The Department of Global Health awarded 33 international travel fellowships this spring to support the projects and research of graduate and professional students and medical residents at UW for the next academic year. Thirty-two students from varied disciplines across the University, including global health, nursing, epidemiology, medicine, anthropology, psychology, and pharmacy, will travel to seventeen countries pursuing fieldwork experience. Projects range from understanding how social contexts affect the acquisition of HIV and STIs in Kenya to evaluating integration of mobile health technology for maternal and child health in Timor-Leste to exploring barriers and facilitators to implementing an indigenous health system in Colombia.
Administered by the Global Health Resource Center, the Department's five travel fellowships are funded through the generous donations of private individuals and organizations, as well as support from the Department of Global Health. Learn more about the Global Health Resource Center's fellowships for fieldwork here.
Warren George Povey Endowed Fund for Global Health Students
Global Opportunities (GO) Health Fellowship
Strengthening Care Opportunities Through Partnership in Ethiopia (SCOPE) Fellowship
Stergachis Endowed Fellowship for International Exchange
Thomas Francis, Jr. Global Health Fellowship
Haley Millet, MPH candidate, Department of Global Health | Tanzania
Project: Increasing Health Service Access Among Vulnerable Women and Children
Haley Millet is a first year MPH candidate in the Department of Global Health. Through her engagement with rural communities in Central Uganda over the last seven years, Haley has worked on issues of gender equity and reproductive control, food security, and community based participatory development. This year, funded by the Warren George Povey Fellowship, she will join Health Tanzania Foundation in Dar es Salaam as an implementation partner for the Interfaith Community Grant. The grant seeks to increase health service access to vulnerable women and children as well as mobilize communities around issues of substance use and mental health. In the long term, Haley seeks to contribute to the decolonization of global health and development by working in solidarity with communities and uplifting local knowledge.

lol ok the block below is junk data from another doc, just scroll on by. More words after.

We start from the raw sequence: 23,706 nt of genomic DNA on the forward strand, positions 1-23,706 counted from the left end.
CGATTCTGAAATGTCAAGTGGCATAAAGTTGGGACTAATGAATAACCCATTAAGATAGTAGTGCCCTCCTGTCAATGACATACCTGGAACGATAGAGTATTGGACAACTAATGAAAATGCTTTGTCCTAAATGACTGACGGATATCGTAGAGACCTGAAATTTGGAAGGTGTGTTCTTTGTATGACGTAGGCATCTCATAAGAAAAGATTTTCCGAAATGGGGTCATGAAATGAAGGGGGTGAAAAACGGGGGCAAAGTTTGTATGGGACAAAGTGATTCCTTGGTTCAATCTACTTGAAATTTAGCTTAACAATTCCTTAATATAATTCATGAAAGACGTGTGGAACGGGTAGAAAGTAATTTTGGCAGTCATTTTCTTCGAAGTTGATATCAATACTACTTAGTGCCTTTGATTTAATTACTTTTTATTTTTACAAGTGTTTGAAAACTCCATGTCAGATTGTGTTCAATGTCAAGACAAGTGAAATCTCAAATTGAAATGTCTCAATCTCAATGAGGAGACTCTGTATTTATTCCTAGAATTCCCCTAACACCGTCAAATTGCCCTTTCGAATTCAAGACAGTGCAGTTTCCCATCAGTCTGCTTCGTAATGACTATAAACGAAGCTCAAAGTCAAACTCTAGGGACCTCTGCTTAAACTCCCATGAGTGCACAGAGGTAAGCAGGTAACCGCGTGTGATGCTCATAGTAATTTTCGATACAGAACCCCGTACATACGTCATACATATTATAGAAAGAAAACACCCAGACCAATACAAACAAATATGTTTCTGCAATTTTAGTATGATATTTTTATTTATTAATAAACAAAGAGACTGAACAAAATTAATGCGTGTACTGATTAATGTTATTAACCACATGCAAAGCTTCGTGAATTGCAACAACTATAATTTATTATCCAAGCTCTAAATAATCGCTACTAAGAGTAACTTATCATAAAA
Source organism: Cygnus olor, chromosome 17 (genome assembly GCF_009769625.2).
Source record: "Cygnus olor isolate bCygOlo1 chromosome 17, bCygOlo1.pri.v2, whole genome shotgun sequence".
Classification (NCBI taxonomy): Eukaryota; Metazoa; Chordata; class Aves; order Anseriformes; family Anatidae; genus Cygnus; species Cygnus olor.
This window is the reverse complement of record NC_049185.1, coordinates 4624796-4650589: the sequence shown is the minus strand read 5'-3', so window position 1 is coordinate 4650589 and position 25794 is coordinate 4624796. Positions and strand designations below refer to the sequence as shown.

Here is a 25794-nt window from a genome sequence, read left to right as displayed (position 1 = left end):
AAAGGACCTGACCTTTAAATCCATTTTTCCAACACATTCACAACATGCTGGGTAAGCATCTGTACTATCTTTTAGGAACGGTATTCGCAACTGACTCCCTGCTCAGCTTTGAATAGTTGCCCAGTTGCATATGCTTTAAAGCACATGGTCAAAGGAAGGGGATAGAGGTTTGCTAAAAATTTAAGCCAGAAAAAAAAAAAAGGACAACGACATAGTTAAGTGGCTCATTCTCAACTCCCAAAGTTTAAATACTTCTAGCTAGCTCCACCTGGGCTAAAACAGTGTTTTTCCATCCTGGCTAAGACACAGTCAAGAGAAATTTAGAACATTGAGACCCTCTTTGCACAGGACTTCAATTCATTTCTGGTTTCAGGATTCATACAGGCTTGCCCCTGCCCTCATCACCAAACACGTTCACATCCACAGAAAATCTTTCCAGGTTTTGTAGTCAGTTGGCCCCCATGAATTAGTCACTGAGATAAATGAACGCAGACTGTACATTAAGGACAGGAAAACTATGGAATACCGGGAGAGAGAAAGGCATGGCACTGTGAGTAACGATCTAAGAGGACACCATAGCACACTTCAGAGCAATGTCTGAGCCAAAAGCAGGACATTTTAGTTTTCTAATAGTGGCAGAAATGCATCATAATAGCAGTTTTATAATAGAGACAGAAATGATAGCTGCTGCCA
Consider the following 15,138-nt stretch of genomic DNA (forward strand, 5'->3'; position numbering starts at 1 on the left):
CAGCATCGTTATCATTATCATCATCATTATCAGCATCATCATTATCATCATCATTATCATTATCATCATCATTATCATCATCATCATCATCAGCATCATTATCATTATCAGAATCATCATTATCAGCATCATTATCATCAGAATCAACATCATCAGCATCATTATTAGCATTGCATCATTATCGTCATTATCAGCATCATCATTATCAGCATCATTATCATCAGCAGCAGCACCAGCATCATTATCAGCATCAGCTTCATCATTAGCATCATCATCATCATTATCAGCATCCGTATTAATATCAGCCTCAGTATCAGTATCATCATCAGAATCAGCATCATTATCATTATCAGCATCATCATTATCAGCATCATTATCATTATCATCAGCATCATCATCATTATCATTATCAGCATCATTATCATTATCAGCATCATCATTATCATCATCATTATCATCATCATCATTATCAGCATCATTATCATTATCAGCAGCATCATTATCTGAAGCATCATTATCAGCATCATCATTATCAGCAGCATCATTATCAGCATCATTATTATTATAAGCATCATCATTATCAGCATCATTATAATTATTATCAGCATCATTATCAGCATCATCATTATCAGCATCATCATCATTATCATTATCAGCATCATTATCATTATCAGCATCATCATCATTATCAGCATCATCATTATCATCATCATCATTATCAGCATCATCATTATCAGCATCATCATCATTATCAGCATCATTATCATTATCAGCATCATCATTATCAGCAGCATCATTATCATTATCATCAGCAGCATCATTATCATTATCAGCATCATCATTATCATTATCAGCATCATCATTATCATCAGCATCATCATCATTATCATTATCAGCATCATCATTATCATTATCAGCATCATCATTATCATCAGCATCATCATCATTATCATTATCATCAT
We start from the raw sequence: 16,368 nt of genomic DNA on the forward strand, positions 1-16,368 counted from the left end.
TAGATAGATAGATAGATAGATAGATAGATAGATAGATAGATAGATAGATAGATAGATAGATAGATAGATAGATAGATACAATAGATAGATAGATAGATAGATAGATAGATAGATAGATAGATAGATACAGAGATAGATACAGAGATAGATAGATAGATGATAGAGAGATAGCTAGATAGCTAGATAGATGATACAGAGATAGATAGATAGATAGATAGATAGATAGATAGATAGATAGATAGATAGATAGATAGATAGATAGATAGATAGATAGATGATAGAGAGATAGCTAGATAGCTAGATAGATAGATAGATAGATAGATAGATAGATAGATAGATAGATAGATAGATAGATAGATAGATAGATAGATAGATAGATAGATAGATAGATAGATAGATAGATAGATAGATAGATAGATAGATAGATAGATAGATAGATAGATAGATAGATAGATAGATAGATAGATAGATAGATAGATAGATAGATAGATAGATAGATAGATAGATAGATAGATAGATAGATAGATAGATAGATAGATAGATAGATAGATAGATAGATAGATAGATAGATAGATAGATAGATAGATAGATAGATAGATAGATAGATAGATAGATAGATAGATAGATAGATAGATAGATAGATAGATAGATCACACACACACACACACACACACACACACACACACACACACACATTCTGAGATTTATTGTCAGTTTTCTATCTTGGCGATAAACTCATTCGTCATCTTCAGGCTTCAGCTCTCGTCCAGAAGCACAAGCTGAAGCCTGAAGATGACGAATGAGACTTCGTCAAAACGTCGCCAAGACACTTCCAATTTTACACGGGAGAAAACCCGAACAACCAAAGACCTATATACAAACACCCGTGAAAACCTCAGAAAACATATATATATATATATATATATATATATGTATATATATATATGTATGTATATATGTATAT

Dana Atkins, MPH candidate, Department of Global Health | Kenya
Project: How Social Contexts Affect the Acquisition of HIV, STIs
Dana Atkins is a first year MPH student in the Department of Global Health (General Track). Her interest is in how social contexts affect the acquisition of HIV, STIs and other negative reproductive health outcomes in communities; with a special interest in Kenya and South Africa. Her thesis work will be with the Kenya Research and Training Center (KRTC). Through this fellowship, she will be travelling to Kisumu, Kenya this summer to conduct focus group discussions with health care workers to assess perspectives on using financial incentives to incentivize pediatric HIV testing.
Danae Black, PhD student, Department of Epidemiology | Kenya
Project: Transitioning from Pediatric to Adult HIV Care